Christmas trees through the years

CTALK - Cito Beltran - The Philippine Star

I assume that our first Christmas tree was for real because back then you could still buy those “fresh cuts” from Baguio or out of Camp John Hay. I vaguely remember that some of them used to be sold along Magsaysay Boulevard very near “the-go-to supermarket” called “Stop and Shop.” What I am certain of was that those Christmas trees were over-sprayed with artificial snow that came straight out of a can and looked like shaving foam. The only difference was that the artificial snow would be plasticized or rubberized over night.

After a few years of having a real tree for Christmas, people turned to artificial trees sprayed with pine scent and the traditional snow out of the can. Some folks would even hang half a dozen “pine scent” car fresheners just to spread the “real smell” of Christmas or Baguio in their living room. Whatever Christmas tree you had, it would never be complete without the obligatory “manger” bought from “Alemars” or was it “Goodwill Bookstore” before National Bookstore reigned supreme. I loved those cardboard cutouts of Mary, Joseph, Jesus, the Three Kings along with shepherds, sheep and cows.

When Martial Law was declared and my Dad, Louie Beltran could not work as a journalist or close to anything else except selling fighting cocks and Dobermans for four years, even our Christmas tree became a representation of our economic status or lack of it. No real or artificial trees for us. We had home-made Christmas trees. With our Mom Marita leading the charge, we all pooled our creativity and available resources to come up with the annual masterpiece.

On one year it was a wooden post wrapped with chicken wire shaped like a cone that was then “tastefully” covered with paper maché. On another year Mom who worked at the computer department of the SSS in the ’70s, came home with boxes of punched out discarded computer cards. Using the same post and chicken wired structure we started to wrap the cone with computer cards folded at one end to simulate the pointed leaves or edges of a Christmas tree. With the old reliable snow in the can and a few bags of glitter and Christmas balls we soon had another masterpiece.

There were years when the Christmas tree was not center stage or memorable or was no longer like before because we were no longer kids, we were not with our immediate family (as in living abroad or living separately) and not yet having kids of our own. I realize now that a tree is a tree no matter how beautiful you dress it up. What makes it special is the meaning we bring to it. Without family and or the excitement and innocent rejoicing of children, Christmas trees can actually be a painful reminder for some.

Twice I’ve celebrated a white Christmas “alone” or in the company of people who were also away from loved ones. No amount of music, good cheers, or the most expensive alcohol can stop the vale of tears that flow as it hits you that Christmas is about family! That’s when you realize why no Christmas tree was ever complete without the “manger” scene because the “manger scene” or the Nativity scene represents the family; God’s family, Jesus’ family and the family of humanity all gathered “together.”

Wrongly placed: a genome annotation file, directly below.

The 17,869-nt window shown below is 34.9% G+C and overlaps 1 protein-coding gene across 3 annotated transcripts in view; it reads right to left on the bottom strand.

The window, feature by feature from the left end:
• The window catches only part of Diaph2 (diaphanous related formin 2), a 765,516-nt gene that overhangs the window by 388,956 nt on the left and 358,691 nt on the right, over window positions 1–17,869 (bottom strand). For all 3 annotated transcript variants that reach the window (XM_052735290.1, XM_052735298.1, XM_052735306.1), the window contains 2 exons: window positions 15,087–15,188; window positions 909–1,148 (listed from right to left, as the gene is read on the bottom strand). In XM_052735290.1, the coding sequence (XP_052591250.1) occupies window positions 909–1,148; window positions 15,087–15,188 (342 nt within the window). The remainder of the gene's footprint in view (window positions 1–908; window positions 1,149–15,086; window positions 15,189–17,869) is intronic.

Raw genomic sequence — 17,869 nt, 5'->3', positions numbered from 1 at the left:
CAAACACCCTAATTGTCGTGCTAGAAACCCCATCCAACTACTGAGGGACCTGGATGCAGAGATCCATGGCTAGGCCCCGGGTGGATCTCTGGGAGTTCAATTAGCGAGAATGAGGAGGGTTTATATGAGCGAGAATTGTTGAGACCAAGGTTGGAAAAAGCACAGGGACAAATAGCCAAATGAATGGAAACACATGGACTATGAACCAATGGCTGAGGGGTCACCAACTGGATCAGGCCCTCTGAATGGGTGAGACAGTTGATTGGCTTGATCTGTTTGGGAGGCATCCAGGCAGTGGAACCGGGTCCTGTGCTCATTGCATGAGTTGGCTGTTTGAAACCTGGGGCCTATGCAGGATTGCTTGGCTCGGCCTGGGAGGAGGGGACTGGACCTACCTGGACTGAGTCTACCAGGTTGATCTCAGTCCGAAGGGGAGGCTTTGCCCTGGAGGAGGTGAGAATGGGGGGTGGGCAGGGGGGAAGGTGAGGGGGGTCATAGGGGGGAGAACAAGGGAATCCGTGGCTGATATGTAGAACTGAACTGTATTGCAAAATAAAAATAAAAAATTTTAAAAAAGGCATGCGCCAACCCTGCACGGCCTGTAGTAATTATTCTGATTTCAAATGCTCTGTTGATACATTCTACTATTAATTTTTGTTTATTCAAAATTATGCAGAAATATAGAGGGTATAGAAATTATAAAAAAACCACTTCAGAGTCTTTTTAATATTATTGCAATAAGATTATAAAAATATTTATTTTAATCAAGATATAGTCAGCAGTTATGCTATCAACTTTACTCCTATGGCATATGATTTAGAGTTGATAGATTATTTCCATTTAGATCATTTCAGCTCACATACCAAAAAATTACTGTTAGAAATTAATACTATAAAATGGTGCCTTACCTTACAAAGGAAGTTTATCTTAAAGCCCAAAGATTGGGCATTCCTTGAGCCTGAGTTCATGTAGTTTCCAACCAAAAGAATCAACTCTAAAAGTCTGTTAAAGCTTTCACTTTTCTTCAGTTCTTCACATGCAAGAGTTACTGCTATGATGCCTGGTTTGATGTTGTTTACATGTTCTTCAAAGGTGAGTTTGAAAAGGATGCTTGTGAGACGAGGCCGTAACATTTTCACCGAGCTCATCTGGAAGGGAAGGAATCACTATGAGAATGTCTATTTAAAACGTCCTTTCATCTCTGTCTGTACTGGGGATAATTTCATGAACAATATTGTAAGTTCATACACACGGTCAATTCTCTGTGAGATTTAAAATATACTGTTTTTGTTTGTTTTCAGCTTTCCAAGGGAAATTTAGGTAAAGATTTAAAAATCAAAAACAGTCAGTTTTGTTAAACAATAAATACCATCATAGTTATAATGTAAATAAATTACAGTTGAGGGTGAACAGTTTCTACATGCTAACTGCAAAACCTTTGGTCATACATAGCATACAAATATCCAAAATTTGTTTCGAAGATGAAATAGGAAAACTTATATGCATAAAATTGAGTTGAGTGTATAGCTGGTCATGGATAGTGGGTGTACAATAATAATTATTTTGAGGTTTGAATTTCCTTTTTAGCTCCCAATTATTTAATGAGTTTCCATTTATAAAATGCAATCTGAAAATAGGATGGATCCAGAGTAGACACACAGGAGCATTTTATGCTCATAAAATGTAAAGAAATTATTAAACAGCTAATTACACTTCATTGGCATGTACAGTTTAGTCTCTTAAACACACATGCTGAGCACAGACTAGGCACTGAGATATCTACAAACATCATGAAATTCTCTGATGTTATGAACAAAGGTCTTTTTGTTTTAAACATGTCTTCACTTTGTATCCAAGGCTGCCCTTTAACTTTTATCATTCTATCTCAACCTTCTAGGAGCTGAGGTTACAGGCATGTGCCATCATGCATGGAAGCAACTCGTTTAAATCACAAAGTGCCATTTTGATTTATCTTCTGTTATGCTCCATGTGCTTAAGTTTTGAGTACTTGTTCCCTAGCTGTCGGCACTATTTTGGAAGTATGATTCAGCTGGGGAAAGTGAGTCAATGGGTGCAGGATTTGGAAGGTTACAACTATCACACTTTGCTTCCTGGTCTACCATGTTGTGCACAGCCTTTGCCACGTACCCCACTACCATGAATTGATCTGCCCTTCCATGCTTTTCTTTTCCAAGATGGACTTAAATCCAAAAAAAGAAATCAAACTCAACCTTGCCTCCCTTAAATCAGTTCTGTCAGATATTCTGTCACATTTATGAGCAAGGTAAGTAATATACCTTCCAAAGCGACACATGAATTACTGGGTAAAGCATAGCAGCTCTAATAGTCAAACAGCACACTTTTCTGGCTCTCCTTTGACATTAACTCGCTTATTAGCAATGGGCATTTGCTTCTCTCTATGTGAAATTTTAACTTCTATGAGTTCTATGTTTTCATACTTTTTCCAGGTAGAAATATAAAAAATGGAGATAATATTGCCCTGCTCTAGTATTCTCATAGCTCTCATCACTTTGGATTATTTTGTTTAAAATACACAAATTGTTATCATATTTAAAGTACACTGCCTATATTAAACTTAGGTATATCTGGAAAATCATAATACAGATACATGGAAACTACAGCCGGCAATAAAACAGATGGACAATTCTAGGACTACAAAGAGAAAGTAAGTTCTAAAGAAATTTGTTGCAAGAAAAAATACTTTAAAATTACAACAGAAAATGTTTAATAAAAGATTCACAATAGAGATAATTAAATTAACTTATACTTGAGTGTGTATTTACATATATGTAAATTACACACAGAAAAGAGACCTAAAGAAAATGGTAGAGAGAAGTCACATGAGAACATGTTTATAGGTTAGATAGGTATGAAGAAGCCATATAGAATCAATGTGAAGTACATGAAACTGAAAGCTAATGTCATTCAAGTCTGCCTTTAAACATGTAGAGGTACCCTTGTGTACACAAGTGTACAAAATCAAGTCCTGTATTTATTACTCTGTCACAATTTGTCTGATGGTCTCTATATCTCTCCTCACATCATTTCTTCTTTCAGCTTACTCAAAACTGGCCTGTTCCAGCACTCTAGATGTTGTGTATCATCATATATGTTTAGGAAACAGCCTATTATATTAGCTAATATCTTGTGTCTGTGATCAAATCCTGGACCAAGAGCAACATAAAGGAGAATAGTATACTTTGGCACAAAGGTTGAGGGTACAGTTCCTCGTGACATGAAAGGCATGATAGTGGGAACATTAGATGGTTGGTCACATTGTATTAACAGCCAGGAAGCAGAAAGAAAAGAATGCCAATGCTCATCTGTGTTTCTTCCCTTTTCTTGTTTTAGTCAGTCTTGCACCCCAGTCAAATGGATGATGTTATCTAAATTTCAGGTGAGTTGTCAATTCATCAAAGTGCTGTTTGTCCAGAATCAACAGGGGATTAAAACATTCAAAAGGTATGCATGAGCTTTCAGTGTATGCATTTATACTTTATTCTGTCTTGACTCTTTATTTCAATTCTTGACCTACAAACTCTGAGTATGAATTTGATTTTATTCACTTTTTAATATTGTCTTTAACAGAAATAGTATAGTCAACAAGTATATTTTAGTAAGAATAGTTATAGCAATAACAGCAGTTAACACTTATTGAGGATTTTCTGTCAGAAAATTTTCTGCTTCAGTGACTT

For those of us who’ve moved around or found ourselves in remote places such as on an island or renting a room in the province or a foreign land, I’m sure you all know and appreciate the value of a nice looking “mini Christmas tree.” When space or shipping charges are at a premium, you will find smaller than normal Christmas trees.

As a married couple, Karen and I transitioned from artificial trees, top cut natural trees to eco-friendly alternative Christmas trees. Sorry if I don’t bother to research the variety due to deadline pressures, but there came a point when we planted Baguio Pine trees as well as another variety with the fewer, thicker curly “leaves.” We would buy live trees in a pot, use them for Christmas and then plant them in our weekend place in Lipa.

Ten years later I found out why Benguet pine is native to Baguio etc. Every time we would get a direct hit from a typhoon our Pine trees would be uprooted because the soil does not give them enough foundation to anchor on.  The other variety (Norwegian I think) does very well but tends to look indifferent and “cold” to the touch.

Two years ago, one of Karen’s friends and would have been business partner from the Netherlands had to leave unexpectedly just before Christmas. It was a sad and unexpected development but with a stiff upper lip everybody carried on, reassured that farewell was not forever.

That was when we ended up buying “Martine’s Christmas tree.” Our friend had put it up for sale realizing she would not have room for it in a European apartment. For an artificial tree, the tree stood tall at 10 feet and cost a pretty penny from Rustans. I don’t know why, but I bought it sight unseen. I felt it was the right tree for our high ceiling flat in Kapitolyo or in Lipa.

When we finally set up the tree, she, (as Billy Crystal would say) “Looked Marvelous!” Martine’s Christmas tree took center stage and has set the tone for how our Christmas looks like. A few days after Christmas last year, we learned that Martine’s farewell was forever.

This Christmas as I recall how our friend left us an unforgettable story and a Christmas tree that always reminds us of her, I realize yet another lesson in life: Christmas trees are just part of the story, a backdrop if you would, just to add color to the real story the one that took place in a manger; where a child was born unto us…his name is Emmanuel…God with us. Merry Christmas.












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